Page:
Before you meet with school officials, consider whether or not you would like to have a 504 Plan developed for your child. This plan is named for Section 504 of the Rehabilitation Act of 1973, which insures that students with disabilities receive an equivalent educational program and student services as those without disability. Although you may not consider a food allergy/intolerance a disability, they are indeed special conditions that warrant protection under Section 504. Many parents choose to make personal arrangements each year with a child’s teacher, but in doing so, they aren’t taking advantage of the special protections afforded to their child through a 504 plan. A 504 plan is a legally-binding document that ensures the school will accommodate your child’s gluten free needs in the cafeteria and the classroom. It further protects you from undue financial hardship as a result of your child’s food allergy/intolerance – the school must provide gluten free foods and acceptable classroom materials, rather than parents. The National Foundation for Celiac Awareness provides a great roadmap for parents and teachers wishing to develop a 504 plan for a gluten-intolerant child.

Tip #4 – Find support from other parents

It can sometimes feel like your child is the only one with a food allergy/sensitivity going to school. Find support from other parents who have travelled this road before you by checking with your area’s celiac disease support group. Make sure that you take advantage of the orientation program or open house that most schools offer before school begins; I was surprised to meet several other parents of children with food allergies, and it was comforting to share our stories and know that I wasn’t alone in my worries.

You don’t always have to talk about your child’s gluten free journey, but you can use your involvement in school to spread awareness about celiac disease and gluten sensitivity. Join the Parent-Teacher Organization and attend school functions when you can; the more parents get to know you and your child, the more they can help their own children develop empathy for food allergies and sensitivities.

Tip #5 – Talk to your child about bullying.

We all have fears that our child may be bullied in school, regardless of food allergies or sensitivities. Earlier this year, a study published in Pediatrics revealed that roughly a third of children with food allergies were the targets of harassment specifically due to their allergy. You can’t always be there to protect your child from a bully, but you can still prepare them to respond appropriately and get help.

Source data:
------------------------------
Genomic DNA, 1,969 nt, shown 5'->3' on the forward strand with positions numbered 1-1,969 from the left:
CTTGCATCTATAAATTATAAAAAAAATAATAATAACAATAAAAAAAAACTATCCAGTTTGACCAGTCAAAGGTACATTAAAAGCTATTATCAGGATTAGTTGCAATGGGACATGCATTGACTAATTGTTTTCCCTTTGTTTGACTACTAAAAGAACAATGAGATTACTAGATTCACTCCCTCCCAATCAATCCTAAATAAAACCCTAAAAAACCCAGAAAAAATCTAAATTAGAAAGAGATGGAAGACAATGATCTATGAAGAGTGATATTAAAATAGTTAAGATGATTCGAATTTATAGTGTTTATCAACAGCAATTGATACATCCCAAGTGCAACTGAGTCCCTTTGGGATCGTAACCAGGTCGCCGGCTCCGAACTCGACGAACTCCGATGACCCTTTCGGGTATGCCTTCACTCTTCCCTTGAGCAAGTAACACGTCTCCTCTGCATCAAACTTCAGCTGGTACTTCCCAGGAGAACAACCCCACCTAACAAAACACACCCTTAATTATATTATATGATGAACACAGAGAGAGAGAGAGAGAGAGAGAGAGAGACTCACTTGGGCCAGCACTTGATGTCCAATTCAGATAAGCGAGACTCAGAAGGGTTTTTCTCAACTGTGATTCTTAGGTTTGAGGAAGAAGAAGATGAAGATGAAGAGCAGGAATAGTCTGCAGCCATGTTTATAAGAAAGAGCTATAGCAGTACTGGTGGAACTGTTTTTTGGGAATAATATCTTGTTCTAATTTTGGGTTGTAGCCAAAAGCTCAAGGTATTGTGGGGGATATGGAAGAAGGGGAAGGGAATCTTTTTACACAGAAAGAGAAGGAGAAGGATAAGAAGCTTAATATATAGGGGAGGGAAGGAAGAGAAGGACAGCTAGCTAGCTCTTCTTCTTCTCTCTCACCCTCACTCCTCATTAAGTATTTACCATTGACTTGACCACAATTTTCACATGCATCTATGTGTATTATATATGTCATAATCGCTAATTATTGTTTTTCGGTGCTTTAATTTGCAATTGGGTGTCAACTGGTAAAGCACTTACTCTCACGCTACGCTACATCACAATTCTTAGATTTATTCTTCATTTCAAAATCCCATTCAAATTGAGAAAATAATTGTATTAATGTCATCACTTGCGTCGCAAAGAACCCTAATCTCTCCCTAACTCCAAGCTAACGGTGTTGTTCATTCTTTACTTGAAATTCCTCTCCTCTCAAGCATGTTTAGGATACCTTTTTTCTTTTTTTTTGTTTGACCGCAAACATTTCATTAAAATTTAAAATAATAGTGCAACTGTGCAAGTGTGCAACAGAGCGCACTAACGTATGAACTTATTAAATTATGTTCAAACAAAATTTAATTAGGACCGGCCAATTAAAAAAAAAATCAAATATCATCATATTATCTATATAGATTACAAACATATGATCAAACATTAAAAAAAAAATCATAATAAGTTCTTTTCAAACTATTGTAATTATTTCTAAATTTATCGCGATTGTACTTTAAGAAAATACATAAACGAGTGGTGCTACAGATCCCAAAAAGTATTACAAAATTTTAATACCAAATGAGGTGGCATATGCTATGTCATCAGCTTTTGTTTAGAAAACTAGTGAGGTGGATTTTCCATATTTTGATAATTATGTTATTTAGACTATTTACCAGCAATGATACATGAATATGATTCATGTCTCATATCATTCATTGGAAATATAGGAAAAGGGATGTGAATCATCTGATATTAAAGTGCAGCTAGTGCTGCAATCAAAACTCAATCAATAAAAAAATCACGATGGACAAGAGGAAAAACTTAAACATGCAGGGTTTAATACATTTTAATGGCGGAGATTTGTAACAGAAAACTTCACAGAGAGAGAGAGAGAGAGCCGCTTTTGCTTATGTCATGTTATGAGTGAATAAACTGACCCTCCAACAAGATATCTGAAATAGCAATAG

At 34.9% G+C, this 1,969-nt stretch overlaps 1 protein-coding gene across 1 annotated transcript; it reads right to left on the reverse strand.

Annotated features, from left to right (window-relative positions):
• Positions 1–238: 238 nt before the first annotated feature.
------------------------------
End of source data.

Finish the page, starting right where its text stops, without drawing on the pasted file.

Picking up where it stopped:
First, talk to your child about how their dietary needs might make them a target for bullying. Make it clear to your child that neither retaliation nor silence is an acceptable response to bullying, and that it should be reported to school personnel immediately. Consider role-playing to help your child plan an appropriate response to a bully’s taunts or action. Most importantly, early discussion about bullying might help your child talk to you about it if it unfortunately occurs. The one bright lining to that Pediatrics study about food allergy bullying? When parents were aware of the bullying, their child’s anxiety was less pronounced and their quality of life scores were better than children of unaware parents.

Discuss your concerns about bullying with your child’s teachers and administration. Encourage your school to offer awareness programs about food allergy bullying as part of their broader anti-bullying educational programs. If your child is being bullied and school officials are not responding appropriately to your concerns, make sure they know that harassment about food allergies is against the law. For more information about food allergy bullying and how to prevent it, check out the great resources provided by FARE (Food Allergy Research and Education).

 

Do you have any additional tips to share on how you helped your child and your school transition to a gluten-free, worry-free classroom? If so, please share in the comments. Have a great school year!

 

 

8 Comments

  1. Teresa Lynne

    August 16, 2013 at 3:02 pm

    Hello. One thing I think missing from your very informative post is to remind parents to read labels to identify foods with genetically engineered crops (GE or GMOs). More and more research is proving health consequences from eating these. Especially our children, as their smaller bodies are affected even more. These diseases include: allergies, tumors, digestive and intestinal problems, auto immune disorders, kidney and liver damage, irritable bowel syndrome, birth defects, sterility and more. If you see any derivative of corn, soy, canola or sugar (except cane sugar) or organic of any of these listed in the ingredients, the product contains GMOs. PLEASE READ LABELS CAREFULLY AND DO NOT EAT THESE OR FEED THEM TO YOUR FAMILIES. We are all unwitting participants in a msassive scient experiment. These organisms have had no long term testing!

  2. Dale

    August 16, 2013 at 4:14 pm

    Thanks for this! My 2nd grade son was diagnosed with celiac after the end of the school year. His teacher sent a quick on-line survey to parents last week and asked if there was anything allergy-related she should know. Of course I noted the celiac diagnosis and the need to avoid gluten. At back to school night last night, she had a ziploc bag of goldfish on each child’s desk. Duly noted: I’m going to have to stay on top of this, I cannot rely on others.